The debut self-titled release from Barclay James Harvest ranks as one of the finest albums of the early prog era, yet has remained an unsung classic outside of their loyal following. Trailing the psychedelic frenzy of the late 60’s and aiming toward a pop grandeur blended with the rock underground, the post flower power grooves have now been remixed in surround for the first time. Available as a limited edition 3 CD and 1 DVD edition from Esoteric Records, high resolution enthusiasts should expect the DVD to contain at least 96kHz / 24-bit editions in both stereo and surround, simply based on previous multi-channel reissues by the group. We know for sure that the DVD will contain the 5.1 mix of the entire album, and the rest is speculation at this time.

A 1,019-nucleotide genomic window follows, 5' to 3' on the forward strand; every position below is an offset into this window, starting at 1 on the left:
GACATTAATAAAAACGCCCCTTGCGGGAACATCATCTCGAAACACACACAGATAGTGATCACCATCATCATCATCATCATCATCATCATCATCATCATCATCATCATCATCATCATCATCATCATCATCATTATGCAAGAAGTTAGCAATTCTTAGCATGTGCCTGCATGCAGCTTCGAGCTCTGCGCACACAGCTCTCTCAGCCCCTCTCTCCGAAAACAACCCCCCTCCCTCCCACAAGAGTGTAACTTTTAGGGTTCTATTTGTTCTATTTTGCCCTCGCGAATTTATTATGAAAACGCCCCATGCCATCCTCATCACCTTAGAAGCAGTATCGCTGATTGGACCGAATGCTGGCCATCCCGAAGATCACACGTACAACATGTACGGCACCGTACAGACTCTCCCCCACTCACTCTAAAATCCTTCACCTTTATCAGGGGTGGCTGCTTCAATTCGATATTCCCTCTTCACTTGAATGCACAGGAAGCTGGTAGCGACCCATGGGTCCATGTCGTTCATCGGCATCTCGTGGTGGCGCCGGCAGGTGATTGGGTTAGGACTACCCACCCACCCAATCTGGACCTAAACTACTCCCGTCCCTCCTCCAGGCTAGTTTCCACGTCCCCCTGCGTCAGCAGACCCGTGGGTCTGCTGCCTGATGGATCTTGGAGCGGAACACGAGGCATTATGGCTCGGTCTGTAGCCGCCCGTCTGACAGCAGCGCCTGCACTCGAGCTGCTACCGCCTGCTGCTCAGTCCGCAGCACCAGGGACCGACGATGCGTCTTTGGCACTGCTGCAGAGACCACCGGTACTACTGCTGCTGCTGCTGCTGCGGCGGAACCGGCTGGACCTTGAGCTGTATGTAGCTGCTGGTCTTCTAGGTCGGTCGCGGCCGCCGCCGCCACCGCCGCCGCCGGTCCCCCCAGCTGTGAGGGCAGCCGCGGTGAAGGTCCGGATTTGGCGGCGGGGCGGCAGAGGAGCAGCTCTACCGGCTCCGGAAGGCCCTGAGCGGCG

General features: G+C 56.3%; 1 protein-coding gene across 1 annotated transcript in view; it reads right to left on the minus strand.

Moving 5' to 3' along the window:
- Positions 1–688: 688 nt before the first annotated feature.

Produced by Norman Smith, who also is famed for his work with Pink Floyd, their debut release was dominated by the epic 12-minute “Dark Now My Sky.” But other symphonic progressive tracks including “The Iron Maiden,” “When the World Was Woken,” along with the more rock based tracks such as “Taking Some Time On” and “Good Love Child” established BJH as one of Britain's most unique groups. The expanded reissue reviewed here is newly re-mastered from the original master tapes and contains an additional 33 bonus tracks drawn from the new 5.1 surround sound & stereo mixes created from the original multi-track master tapes, plus some 1968 and 1971 BBC radio sessions, their singles “Early Morning, Brother Thrush” and “Taking Some Time On,” plus a previously hard to find Woolly Wolstenholme solo demo from 1969 of “The Sun Will Never Shine.” The DVD also includes the 1968 short film “Mr. Sunshine,” and the box includes posters, photo book, and plenty more for fans to sift through.